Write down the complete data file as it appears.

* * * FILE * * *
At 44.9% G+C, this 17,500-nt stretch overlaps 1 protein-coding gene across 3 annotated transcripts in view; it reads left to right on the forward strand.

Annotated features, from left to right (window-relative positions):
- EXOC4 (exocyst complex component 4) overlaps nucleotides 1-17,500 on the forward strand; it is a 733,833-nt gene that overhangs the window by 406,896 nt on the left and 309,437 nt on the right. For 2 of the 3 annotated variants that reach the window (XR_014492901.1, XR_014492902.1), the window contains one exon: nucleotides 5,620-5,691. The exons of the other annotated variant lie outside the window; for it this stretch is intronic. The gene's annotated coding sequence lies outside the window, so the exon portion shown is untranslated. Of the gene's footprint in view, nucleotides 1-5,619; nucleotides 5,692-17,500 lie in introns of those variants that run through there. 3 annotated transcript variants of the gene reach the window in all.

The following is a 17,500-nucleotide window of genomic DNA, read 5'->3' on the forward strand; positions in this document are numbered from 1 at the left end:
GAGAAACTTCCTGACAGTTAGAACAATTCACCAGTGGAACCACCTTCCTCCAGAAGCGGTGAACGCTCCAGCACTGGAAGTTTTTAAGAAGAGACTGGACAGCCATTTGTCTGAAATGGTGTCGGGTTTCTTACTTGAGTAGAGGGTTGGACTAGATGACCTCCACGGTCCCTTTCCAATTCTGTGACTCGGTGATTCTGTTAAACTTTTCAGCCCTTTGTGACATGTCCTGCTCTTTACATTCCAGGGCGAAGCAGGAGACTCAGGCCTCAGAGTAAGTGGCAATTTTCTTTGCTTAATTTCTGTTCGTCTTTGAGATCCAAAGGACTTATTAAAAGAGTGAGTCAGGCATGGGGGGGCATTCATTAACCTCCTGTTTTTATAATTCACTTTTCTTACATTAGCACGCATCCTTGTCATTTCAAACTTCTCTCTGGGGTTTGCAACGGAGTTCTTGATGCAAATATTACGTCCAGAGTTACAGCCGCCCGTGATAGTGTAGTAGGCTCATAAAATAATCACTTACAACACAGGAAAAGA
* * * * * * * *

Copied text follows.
At 44.9% G+C, this 17,500-nt stretch overlaps 1 protein-coding gene across 3 annotated transcripts in view; it reads left to right on the forward strand.

Annotated features, from left to right (window-relative positions):
- EXOC4 (exocyst complex component 4) overlaps nucleotides 1-17,500 on the forward strand; it is a 733,833-nt gene that overhangs the window by 406,896 nt on the left and 309,437 nt on the right. For 2 of the 3 annotated variants that reach the window (XR_014492901.1, XR_014492902.1), the window contains one exon: nucleotides 5,620-5,691. The exons of the other annotated variant lie outside the window; for it this stretch is intronic. The gene's annotated coding sequence lies outside the window, so the exon portion shown is untranslated. Of the gene's footprint in view, nucleotides 1-5,619; nucleotides 5,692-17,500 lie in introns of those variants that run through there. 3 annotated transcript variants of the gene reach the window in all.

The following is a 17,500-nucleotide window of genomic DNA, read 5'->3' on the forward strand; positions in this document are numbered from 1 at the left end:
GAGAAACTTCCTGACAGTTAGAACAATTCACCAGTGGAACCACCTTCCTCCAGAAGCGGTGAACGCTCCAGCACTGGAAGTTTTTAAGAAGAGACTGGACAGCCATTTGTCTGAAATGGTGTCGGGTTTCTTACTTGAGTAGAGGGTTGGACTAGATGACCTCCACGGTCCCTTTCCAATTCTGTGACTCGGTGATTCTGTTAAACTTTTCAGCCCTTTGTGACATGTCCTGCTCTTTACATTCCAGGGCGAAGCAGGAGACTCAGGCCTCAGAGTAAGTGGCAATTTTCTTTGCTTAATTTCTGTTCGTCTTTGAGATCCAAAGGACTTATTAAAAGAGTGAGTCAGGCATGGGGGGGCATTCATTAACCTCCTGTTTTTATAATTCACTTTTCTTACATTAGCACGCATCCTTGTCATTTCAAACTTCTCTCTGGGGTTTGCAACGGAGTTCTTGATGCAAATATTACGTCCAGAGTTACAGCCGCCCGTGATAGTGTAGTAGGCTCATAAAATAATCACTTACAACACAGGAAAAGA